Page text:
A SUSPECT IN a Jerusalem court. Can the Shin Bet’s motto – that it goes after all terrorism equally – be disproven?.
(photo credit: REUTERS/Ronen Zvulun)
The state prosecution and the defense lawyers for the main Jewish minor suspect in the killing of a Palestinian woman on October 12 agreed to extend his detention until Wednesday, a deal endorsed on Sunday by the Rishon Lezion Magistrate’s Court.
While the defense lawyers of Honenu said that they hoped that the prosecution would back down during those intermediate days from its intent to indict the minor, “Tz” (full name under gag order) The Jerusalem Post received indications that an indictment was still set for later this week.
Neither side mentioned plea bargain negotiations, but such talks – or consideration of defense arguments about reducing the severity of the charge – could explain the delay.
Last week, it was announced that the prosecution was expected to file an indictment next week against Tz in the case of the killing of Palestinian Aysha Rabi.
The police had already filed a declaration of the expected charges last week, which is invariably a prelude to an indictment.
A statement by police did not get into extensive detail, but did mention grave security offenses as well as the killing of Rabi.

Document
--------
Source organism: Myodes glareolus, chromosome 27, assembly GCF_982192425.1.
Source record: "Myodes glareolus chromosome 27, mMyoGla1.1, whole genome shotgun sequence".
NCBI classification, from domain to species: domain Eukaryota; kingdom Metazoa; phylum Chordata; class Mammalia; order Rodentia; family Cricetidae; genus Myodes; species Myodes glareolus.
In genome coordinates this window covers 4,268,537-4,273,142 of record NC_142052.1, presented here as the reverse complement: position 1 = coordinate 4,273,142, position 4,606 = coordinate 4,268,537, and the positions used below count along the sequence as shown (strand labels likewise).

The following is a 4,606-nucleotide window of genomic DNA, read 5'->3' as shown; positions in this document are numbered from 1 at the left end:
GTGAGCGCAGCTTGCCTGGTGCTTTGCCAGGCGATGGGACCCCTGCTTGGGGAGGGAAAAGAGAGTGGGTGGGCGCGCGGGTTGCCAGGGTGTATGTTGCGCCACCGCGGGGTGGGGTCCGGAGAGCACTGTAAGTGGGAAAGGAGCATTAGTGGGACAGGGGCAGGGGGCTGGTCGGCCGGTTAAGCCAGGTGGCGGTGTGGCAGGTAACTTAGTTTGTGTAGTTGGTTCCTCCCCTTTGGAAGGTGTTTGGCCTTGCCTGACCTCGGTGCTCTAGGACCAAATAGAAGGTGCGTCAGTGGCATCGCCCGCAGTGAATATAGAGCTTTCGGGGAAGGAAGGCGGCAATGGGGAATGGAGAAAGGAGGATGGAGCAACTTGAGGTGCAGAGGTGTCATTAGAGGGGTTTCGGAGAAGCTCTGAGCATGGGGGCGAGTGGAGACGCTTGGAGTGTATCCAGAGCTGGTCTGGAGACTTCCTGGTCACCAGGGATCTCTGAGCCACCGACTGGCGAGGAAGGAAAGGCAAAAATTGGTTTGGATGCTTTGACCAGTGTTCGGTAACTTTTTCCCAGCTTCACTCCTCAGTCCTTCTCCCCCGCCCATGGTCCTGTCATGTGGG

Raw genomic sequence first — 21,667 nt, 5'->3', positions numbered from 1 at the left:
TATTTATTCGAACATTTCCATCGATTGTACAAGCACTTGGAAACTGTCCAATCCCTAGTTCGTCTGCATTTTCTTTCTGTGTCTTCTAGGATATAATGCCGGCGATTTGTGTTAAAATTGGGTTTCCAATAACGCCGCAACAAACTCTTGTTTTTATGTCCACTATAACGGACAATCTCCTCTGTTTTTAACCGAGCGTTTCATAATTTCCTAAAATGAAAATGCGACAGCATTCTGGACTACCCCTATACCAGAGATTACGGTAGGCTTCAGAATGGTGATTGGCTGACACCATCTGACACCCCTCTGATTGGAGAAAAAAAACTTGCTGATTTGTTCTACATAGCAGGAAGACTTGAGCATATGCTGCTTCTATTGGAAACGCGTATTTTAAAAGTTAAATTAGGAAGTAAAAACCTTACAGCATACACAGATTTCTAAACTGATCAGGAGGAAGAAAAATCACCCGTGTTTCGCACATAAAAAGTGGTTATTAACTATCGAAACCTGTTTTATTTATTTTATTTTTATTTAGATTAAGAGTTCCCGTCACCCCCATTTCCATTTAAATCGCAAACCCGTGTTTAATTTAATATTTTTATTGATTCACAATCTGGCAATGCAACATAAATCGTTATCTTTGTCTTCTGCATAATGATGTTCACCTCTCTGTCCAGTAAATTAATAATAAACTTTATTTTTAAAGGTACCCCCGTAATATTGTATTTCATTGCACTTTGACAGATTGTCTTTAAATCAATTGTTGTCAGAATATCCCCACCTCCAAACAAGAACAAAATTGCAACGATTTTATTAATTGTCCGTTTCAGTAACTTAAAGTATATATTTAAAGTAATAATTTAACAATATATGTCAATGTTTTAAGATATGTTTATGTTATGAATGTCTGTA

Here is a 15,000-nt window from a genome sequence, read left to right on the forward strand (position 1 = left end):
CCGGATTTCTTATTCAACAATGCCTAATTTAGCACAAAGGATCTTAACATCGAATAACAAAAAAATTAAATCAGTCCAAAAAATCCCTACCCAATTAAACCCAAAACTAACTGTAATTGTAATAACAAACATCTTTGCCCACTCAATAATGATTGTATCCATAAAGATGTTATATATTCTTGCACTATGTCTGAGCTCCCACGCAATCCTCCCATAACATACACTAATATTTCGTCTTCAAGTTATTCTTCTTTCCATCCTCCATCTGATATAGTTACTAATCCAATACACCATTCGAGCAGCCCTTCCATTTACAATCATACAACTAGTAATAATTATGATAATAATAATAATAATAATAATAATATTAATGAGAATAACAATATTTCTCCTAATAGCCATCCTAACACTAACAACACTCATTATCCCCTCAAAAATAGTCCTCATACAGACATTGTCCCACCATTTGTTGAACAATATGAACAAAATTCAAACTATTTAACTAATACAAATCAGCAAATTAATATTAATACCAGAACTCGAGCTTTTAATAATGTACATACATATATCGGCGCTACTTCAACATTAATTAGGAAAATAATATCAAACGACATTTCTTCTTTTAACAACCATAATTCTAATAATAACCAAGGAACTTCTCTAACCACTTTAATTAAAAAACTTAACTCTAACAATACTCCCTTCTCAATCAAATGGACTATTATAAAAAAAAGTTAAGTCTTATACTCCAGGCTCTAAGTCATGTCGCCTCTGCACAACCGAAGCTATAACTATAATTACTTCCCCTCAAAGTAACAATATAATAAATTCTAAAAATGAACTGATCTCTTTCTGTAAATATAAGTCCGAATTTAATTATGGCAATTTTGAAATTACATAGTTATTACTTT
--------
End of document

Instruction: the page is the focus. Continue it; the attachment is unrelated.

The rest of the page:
There were indications that the charge will be manslaughter, which can carry up to a 20-year jail sentence, but a Justice Ministry spokeswoman refused to confirm what the charge will be.
Rabi, a mother of eight, was hit by rocks while being driven in a car by her husband near the Tapuah Barrier in the West Bank and killed on October 12.
She was injured when the stones struck her head and taken to the hospital where she later died.
From the start, there was testimony from the Palestinian side that Jewish rock throwers had been involved, but no one had been caught until last Sunday.
Four other minors were previously arrested by the Shin Bet (Israel Security Agency), though they were released over a week ago.
Neither the police nor the Justice Ministry have commented on what charges those four might face, stoking speculation that they may not be charged or may only face very minor charges.
Adi Keidar, a lawyer for the Jewish minor expected to be indicted, has said that the case against his client is weak, and based on one weak piece of forensic evidence.
One issue there could be in the trial regarding securing a murder or even a manslaughter conviction is that even if there is a way to tie the minor to the rock throwing, it might be difficult to prove whether he threw the rock which killed Rabi.
Another issue could be proving whether he had intent to kill or merely to harass, which would also be a crime, but could be reduced to negligent homicide.
The father of Tz claimed that the head of the Yeshiva of Pri Haaretz, where Tz has been studying, has testified that Tz was at a Shabbat gathering at the time of the killing of Rabi – but did not provide details regarding timing.
The case has reanimated the debate over the Shin Bet’s aggressive handling of Jews accused of terrorism with some saying they should be treated the same as Palestinian terrorists and others saying that the agency violated the suspect-minors’ rights.
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